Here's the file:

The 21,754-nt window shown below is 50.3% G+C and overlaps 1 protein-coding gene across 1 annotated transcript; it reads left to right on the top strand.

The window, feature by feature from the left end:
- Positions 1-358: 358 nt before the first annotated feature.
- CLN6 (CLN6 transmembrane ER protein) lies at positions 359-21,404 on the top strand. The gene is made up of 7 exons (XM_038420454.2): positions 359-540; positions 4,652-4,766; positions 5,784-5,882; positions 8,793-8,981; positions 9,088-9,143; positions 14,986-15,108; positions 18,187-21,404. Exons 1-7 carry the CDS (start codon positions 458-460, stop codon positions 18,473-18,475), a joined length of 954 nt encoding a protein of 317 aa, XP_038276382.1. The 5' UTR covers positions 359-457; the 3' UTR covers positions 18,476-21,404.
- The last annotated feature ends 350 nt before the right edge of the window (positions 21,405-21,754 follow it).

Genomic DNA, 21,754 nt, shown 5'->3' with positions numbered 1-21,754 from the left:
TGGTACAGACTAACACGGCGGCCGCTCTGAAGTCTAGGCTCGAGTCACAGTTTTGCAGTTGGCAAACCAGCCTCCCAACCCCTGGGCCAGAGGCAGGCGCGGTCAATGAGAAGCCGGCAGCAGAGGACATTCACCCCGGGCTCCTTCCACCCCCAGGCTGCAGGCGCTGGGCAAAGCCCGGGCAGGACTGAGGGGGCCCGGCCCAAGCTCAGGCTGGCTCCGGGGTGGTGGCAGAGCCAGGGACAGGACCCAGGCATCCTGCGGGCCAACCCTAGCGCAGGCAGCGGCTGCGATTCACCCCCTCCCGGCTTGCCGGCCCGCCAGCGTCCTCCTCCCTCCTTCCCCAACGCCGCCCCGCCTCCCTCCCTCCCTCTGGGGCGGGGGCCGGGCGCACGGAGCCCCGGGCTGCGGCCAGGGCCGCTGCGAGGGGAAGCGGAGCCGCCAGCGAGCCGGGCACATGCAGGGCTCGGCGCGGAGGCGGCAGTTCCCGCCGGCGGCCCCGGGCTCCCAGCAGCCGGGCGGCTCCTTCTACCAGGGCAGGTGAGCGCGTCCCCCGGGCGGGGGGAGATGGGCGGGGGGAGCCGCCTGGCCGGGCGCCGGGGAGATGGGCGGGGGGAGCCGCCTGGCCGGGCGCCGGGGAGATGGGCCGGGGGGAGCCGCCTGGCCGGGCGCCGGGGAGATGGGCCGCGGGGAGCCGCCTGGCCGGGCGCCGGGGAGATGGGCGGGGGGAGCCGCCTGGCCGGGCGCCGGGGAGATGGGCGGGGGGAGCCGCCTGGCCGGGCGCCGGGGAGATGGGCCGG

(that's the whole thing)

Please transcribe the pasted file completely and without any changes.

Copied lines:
The 21,754-nt window shown below is 50.3% G+C and overlaps 1 protein-coding gene across 1 annotated transcript; it reads left to right on the top strand.

The window, feature by feature from the left end:
- Positions 1-358: 358 nt before the first annotated feature.
- CLN6 (CLN6 transmembrane ER protein) lies at positions 359-21,404 on the top strand. The gene is made up of 7 exons (XM_038420454.2): positions 359-540; positions 4,652-4,766; positions 5,784-5,882; positions 8,793-8,981; positions 9,088-9,143; positions 14,986-15,108; positions 18,187-21,404. Exons 1-7 carry the CDS (start codon positions 458-460, stop codon positions 18,473-18,475), a joined length of 954 nt encoding a protein of 317 aa, XP_038276382.1. The 5' UTR covers positions 359-457; the 3' UTR covers positions 18,476-21,404.
- The last annotated feature ends 350 nt before the right edge of the window (positions 21,405-21,754 follow it).

Genomic DNA, 21,754 nt, shown 5'->3' with positions numbered 1-21,754 from the left:
TGGTACAGACTAACACGGCGGCCGCTCTGAAGTCTAGGCTCGAGTCACAGTTTTGCAGTTGGCAAACCAGCCTCCCAACCCCTGGGCCAGAGGCAGGCGCGGTCAATGAGAAGCCGGCAGCAGAGGACATTCACCCCGGGCTCCTTCCACCCCCAGGCTGCAGGCGCTGGGCAAAGCCCGGGCAGGACTGAGGGGGCCCGGCCCAAGCTCAGGCTGGCTCCGGGGTGGTGGCAGAGCCAGGGACAGGACCCAGGCATCCTGCGGGCCAACCCTAGCGCAGGCAGCGGCTGCGATTCACCCCCTCCCGGCTTGCCGGCCCGCCAGCGTCCTCCTCCCTCCTTCCCCAACGCCGCCCCGCCTCCCTCCCTCCCTCTGGGGCGGGGGCCGGGCGCACGGAGCCCCGGGCTGCGGCCAGGGCCGCTGCGAGGGGAAGCGGAGCCGCCAGCGAGCCGGGCACATGCAGGGCTCGGCGCGGAGGCGGCAGTTCCCGCCGGCGGCCCCGGGCTCCCAGCAGCCGGGCGGCTCCTTCTACCAGGGCAGGTGAGCGCGTCCCCCGGGCGGGGGGAGATGGGCGGGGGGAGCCGCCTGGCCGGGCGCCGGGGAGATGGGCGGGGGGAGCCGCCTGGCCGGGCGCCGGGGAGATGGGCCGGGGGGAGCCGCCTGGCCGGGCGCCGGGGAGATGGGCCGCGGGGAGCCGCCTGGCCGGGCGCCGGGGAGATGGGCGGGGGGAGCCGCCTGGCCGGGCGCCGGGGAGATGGGCGGGGGGAGCCGCCTGGCCGGGCGCCGGGGAGATGGGCCGG